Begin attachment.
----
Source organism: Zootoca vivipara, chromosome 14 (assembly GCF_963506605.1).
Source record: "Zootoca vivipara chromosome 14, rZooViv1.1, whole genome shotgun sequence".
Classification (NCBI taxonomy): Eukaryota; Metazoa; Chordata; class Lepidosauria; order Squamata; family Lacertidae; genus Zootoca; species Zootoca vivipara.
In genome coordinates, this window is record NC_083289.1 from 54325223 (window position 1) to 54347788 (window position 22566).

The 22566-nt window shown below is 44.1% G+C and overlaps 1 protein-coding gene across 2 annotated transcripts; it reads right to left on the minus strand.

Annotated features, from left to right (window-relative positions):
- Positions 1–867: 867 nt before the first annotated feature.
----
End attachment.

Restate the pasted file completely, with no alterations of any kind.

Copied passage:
Source organism: Zootoca vivipara, chromosome 14 (assembly GCF_963506605.1).
Source record: "Zootoca vivipara chromosome 14, rZooViv1.1, whole genome shotgun sequence".
Classification (NCBI taxonomy): Eukaryota; Metazoa; Chordata; class Lepidosauria; order Squamata; family Lacertidae; genus Zootoca; species Zootoca vivipara.
In genome coordinates, this window is record NC_083289.1 from 54325223 (window position 1) to 54347788 (window position 22566).

The 22566-nt window shown below is 44.1% G+C and overlaps 1 protein-coding gene across 2 annotated transcripts; it reads right to left on the minus strand.

Annotated features, from left to right (window-relative positions):
- Positions 1–867: 867 nt before the first annotated feature.